The trademark of the Missoni collections, recognizable for over 60 years, is not just a visual code but a lifestyle. A mix of bright colors, boldly combined to obtain a measured and precise product, without excesses and smudges.


Ottavio Missoni, son of a Friulian captain and a Dalmatian noblewoman, from an early age he devoted himself to sports, especially athletics. The competitive level reached allowed him to participate to the London Olympics where he had the meeting that changed his life forever, the one with Rosita Jelmini. His interest in sportswear and her techniques - heir of the family business specialized in the production of shawls and household linen - led the two to start working on a knitwear project that will lead to the birth of the Missoni brand.


They began with a small workshop in the basement of their home in Gallarate, their first client was the Biki boutique in Milan, then, in 1958, La Rinascente. In 1962 a strong help for the expansion of the business came from the conversion of the Raschel machine, used no longer only on shawls, but on heavier fabrics.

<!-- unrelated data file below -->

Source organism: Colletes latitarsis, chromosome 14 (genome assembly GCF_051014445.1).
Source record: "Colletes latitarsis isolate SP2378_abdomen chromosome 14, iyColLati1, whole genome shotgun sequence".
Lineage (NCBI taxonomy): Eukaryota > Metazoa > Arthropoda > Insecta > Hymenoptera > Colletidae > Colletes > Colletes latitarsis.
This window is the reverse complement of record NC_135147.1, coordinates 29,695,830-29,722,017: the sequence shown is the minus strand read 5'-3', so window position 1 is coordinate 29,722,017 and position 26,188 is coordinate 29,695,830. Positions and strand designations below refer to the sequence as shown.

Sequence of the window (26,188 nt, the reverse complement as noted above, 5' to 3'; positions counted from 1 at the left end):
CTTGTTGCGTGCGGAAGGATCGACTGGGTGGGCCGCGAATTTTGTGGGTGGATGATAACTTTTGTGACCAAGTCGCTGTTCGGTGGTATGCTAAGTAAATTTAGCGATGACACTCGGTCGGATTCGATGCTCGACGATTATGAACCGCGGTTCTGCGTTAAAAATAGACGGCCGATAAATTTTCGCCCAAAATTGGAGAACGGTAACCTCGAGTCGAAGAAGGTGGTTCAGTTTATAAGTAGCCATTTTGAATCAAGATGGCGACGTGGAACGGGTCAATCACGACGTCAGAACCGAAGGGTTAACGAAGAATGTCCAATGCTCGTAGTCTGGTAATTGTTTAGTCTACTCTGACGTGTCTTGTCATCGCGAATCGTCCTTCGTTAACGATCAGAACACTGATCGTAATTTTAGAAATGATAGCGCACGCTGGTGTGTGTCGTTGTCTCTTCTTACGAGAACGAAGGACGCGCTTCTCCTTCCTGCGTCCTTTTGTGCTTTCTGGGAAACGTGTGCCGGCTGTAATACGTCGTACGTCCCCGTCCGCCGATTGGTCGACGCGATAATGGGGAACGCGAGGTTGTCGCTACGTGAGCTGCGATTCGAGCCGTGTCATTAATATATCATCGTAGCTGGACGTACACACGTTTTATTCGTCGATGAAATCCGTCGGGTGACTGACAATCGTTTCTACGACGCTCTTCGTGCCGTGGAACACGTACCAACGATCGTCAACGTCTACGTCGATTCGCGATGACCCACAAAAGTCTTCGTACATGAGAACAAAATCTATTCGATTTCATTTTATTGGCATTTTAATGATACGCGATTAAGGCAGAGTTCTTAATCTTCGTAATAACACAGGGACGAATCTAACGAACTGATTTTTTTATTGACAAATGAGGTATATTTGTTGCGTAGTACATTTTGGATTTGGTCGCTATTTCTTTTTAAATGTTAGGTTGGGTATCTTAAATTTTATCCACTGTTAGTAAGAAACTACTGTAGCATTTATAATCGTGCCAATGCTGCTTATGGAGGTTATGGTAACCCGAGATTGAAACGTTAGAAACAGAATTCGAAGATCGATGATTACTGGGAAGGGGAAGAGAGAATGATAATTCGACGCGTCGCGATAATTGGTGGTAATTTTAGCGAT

In 1967 the couple made their debut at Palazzo Pitti with a fashion show that today would make people smile but which, at the time, created stir and criticism. Rosita chose to send models on stage without the underwear because it was not matching with the lamé blouses; but considering that the lights in the room would have accidentally created the nude look. In 1970 Ottavio and Rosita returned to the Tuscan capital breaking the schemes again, but this time the collection was a great success thanks to what the Americans called, later on, 'Put-together'.


In the 90's the management passed into the hands of the children: Angela Missoni, Vittorio Missoni (who died prematurely) and Luca Missoni. From 2018 to today, the management has been led by Margherita Missoni, daughter of Angela and representative of the third generation in charge, in order not to deny the family affair that has always characterized this brand.


Missoni dresses , swimwear, and collections in general are a free mix and overlap through fantasy points, pervaded by an unmistakable use of color almost always organized in geometric lines, Greek or folk motifs.